Identity Theft and Tax Fraud was a major issue last season. In fact, according to the IRS, 2.7 million taxpayers were affected by identity theft in 2015.
Tax identity theft or fraud occurs when someone uses your social security to file a tax return on your behalf and collect the refund. This issue is not new and it happens more than you would think. The best way to avoid it happening to you is to know how it happens so you can take the proper precautions. Here are the top ways fraudsters can steal your identity and claim that coveted tax return.
One of the most common scams in tax fraud is posing as the IRS via email or phone. Here’s how it happens: The fraudster calls or emails and indicates that they are from the IRS and need further information from you – or they say that you owe money. These scammers can be very crafty – altering the name that appears on your caller ID, creating fancy letterhead or email signatures. They can also be very threatening and have an urgency to their tone. The above tweet is from an actual employee of the IRS!
It is important to know that the IRS will never ask for credit card or debit card numbers over the phone, will never threaten to get the police involved, or demand that you pay taxes without giving you an opportunity to question or appeal the amount that you owe.
It is also important to know the official IRS website: IRS.gov. Not .org, .com, etc.
Protect your computers and accounts
Another way fraudsters can obtain information is by hacking into your accounts or your computer. Beyond filing your taxes and stealing your return, scammers can steal your identity, empty your bank accounts, or do other damage. This is why it is so important to protect your computer and accounts. A few tips:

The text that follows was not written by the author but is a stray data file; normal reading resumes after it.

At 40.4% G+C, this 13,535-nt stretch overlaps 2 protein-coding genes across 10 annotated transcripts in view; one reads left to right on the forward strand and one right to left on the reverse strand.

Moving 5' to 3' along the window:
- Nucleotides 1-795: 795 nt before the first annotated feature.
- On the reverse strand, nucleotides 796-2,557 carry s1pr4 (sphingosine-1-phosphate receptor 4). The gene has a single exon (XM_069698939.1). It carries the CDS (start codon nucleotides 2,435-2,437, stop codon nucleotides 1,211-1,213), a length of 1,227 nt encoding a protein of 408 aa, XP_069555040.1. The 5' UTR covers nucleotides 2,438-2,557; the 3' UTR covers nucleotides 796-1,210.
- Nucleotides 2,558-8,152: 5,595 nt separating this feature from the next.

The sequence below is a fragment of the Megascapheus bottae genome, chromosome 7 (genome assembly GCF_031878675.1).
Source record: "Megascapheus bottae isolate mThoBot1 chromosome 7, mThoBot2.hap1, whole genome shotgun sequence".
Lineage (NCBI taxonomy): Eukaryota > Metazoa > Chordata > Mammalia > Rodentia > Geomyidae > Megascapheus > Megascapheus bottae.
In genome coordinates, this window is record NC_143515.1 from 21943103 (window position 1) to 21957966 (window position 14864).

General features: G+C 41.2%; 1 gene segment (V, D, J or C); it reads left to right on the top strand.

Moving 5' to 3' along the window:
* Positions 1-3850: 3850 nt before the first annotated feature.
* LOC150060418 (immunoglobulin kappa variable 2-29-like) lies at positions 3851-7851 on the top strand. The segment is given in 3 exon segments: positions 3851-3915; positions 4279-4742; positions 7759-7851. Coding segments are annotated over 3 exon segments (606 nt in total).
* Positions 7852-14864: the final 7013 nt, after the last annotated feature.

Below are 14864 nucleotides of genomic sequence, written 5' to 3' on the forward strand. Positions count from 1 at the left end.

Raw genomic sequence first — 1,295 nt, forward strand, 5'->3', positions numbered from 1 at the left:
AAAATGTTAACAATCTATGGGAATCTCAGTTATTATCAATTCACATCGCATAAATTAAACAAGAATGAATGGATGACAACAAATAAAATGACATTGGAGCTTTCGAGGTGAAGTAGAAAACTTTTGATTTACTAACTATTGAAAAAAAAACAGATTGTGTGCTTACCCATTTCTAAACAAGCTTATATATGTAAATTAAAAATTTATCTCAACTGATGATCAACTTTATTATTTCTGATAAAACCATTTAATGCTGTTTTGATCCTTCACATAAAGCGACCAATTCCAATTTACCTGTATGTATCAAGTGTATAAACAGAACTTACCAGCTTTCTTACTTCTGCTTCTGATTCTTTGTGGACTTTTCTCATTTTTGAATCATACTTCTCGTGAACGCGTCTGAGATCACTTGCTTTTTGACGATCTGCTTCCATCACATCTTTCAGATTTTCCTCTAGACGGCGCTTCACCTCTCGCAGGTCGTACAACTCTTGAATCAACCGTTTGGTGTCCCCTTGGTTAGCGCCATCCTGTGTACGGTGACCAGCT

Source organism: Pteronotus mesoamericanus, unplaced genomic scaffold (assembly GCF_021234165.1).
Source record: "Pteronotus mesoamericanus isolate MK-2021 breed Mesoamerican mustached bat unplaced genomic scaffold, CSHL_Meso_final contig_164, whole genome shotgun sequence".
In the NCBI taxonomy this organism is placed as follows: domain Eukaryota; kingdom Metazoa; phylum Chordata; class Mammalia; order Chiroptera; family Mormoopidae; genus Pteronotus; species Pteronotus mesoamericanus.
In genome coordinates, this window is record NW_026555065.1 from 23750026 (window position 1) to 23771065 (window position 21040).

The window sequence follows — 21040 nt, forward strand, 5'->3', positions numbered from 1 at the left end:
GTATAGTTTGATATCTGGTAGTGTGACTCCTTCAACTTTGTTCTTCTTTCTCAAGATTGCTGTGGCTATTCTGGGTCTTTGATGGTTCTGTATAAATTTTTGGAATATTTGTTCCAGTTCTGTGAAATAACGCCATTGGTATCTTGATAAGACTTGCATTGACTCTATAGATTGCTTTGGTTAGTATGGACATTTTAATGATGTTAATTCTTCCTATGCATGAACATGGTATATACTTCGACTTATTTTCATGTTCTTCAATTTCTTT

- Always use security software with firewall and anti-virus protections
- Encrypt sensitive files such as tax records you store on your computer
- Use passwords of at least 10-12 characters, mixing letters, numbers, and special characters
- Don’t routinely carry your social security card with you in the event that your purse or wallet is stolen.
Don’t give out your social security number
Be very careful who you give your social security number out to. Scammers don’t just pose as the IRS, they pose as your bank, your credit card company, etc. Most places only ask that you verify the last 4 of your social – a much safer bet than giving your entire S.S.N out.
Choose Your Preparer Wisely
Believe it or not, you need to be careful about the tax preparers you choose. The IRS has caught several preparers filing false returns for clients to maximize refunds. Other preparers have been caught pocketing their client’s individual health coverage payments.
When choosing a tax preparer, check to make sure they are registered with the IRS and have a PTIN. You should also look into their credentials. While Virginia has no licensing for tax practitioners, there is an IRS program called the Annual Filing Season Program that tax preparers can elect to go through in order to gain a “Record of Completion”. This shows that they at least have a certain base level of tax knowledge. Other credentials to look for are CPA (Certified Public Accountant) and EA (Enrolled Agent). CPAs and EAs are able to represent their clients on behalf of the IRS. An EA is the highest designation a tax preparer can have in the eyes of the IRS.
In the event of tax related identity theft
The IRS has a process for reporting identity theft. Information can be found on their website here: How IRS ID Theft Victim Assistance Works.
As always, we are here for you! Give us a call or schedule an appointment online. If you’re looking for a good Identity Theft Protection service, here’s a great resource that reviews a number of them.